[1a] Defendant first contends that the entry into the house was illegal and, therefore, all of the evidence against him was improperly admitted.

Defendant contends that the entry, having been without prior notice or demand, was illegal because in violation of section 844 of the Penal Code. That section provides: "To make an arrest ... a peace officer, may break open the door or window of the house in which the person to be arrested is, or in which they have reasonable grounds for believing him to be, after having demanded admittance and explained the purpose for which admittance is desired."

Defendant admits that strict compliance with this section is not required, but insists that all cases where the officers have been permitted to make a forcible entry without prior demand are cases in which some conduct on the part of the inhabitants, heard or observed by the officers, gave grounds for a belief that evidence was about to be destroyed and that emergent action was necessary in order to avoid either harm to the officers or the destruction of evidence. He points out that, here, except for the fact that one of the officers was known to defendants, fn. 2 the officers had no grounds for thinking that he would destroy evidence or harm them. The officers, the trial court, and the Attorney General, justify the forcible entry on the argument that, in the words of one officer: "It has been my experience that people involved in narcotic trafficking will always attempt to dispose of evidence, either by flushing or some other disposal in the house."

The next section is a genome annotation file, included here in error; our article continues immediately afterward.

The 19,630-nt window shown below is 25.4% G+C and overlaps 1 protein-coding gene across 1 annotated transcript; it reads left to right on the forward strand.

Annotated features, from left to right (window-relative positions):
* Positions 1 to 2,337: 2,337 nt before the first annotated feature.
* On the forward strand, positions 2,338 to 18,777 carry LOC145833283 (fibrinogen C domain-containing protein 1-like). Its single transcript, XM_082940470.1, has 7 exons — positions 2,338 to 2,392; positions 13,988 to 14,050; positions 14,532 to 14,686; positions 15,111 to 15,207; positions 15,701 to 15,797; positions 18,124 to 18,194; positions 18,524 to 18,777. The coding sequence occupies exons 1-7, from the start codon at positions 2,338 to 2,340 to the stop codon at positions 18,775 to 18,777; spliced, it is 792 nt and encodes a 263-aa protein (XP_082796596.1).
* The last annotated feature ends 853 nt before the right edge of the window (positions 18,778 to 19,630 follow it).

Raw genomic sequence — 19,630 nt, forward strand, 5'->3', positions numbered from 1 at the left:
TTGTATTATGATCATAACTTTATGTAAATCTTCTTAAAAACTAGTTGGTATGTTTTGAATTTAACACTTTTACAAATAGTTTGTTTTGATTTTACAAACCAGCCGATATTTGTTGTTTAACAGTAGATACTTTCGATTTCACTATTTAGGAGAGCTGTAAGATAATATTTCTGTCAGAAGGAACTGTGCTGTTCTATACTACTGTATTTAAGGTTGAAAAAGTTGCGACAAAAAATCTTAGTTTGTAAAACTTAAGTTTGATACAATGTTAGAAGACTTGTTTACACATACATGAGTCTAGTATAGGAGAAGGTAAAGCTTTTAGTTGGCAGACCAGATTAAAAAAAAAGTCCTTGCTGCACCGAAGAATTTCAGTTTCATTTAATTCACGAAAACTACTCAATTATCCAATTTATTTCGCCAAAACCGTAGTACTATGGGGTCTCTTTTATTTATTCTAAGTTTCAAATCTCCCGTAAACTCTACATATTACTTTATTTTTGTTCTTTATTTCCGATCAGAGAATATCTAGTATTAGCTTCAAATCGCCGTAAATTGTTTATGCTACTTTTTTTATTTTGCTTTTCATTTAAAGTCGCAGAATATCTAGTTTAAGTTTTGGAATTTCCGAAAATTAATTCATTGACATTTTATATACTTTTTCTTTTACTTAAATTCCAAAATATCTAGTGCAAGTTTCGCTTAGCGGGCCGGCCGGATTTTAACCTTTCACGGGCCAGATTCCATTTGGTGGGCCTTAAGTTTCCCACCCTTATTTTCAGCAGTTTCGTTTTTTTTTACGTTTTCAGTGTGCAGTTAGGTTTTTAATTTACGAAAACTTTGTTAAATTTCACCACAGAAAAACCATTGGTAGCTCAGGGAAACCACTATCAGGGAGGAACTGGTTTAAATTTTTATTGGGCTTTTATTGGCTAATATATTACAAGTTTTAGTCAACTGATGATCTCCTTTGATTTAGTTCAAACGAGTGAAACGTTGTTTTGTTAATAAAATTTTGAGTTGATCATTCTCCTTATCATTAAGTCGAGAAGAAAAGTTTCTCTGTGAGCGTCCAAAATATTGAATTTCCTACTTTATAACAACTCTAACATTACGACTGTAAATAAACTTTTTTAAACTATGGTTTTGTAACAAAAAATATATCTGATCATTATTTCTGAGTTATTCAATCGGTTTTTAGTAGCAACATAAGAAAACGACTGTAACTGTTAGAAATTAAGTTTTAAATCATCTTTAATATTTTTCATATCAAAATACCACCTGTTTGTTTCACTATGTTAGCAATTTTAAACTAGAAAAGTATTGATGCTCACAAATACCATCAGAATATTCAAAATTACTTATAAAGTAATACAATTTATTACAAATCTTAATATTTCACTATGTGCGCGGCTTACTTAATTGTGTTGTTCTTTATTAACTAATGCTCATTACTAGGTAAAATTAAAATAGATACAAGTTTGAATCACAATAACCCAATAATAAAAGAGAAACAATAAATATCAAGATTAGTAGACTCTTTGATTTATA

We need not here determine how far in nonnarcotic cases, a general course of conduct on the part of most law violators could be used as an excuse for ignoring the statutory mandate expressed in section 844. At least in cases of suspected narcotic violations, the evidence, in the form of narcotics or marked money, is of a kind susceptible of destruction in a matter of seconds. [2] We think that where, as here, the officers are [231 Cal. App. 2d 729] dealing with an offense committed within minutes of the entry, their belief in the necessity for immediate entry without warning--a belief accepted and concurred in by the trial court--cannot be disregarded on appeal. [3] As was pointed out in People v. Maddox (1956) 46 Cal. 2d 301, 306 [294 P.2d 6], the rule requiring warning is statutory and not constitutional; it may and should yield to the practical necessities of reasonable law enforcement activity.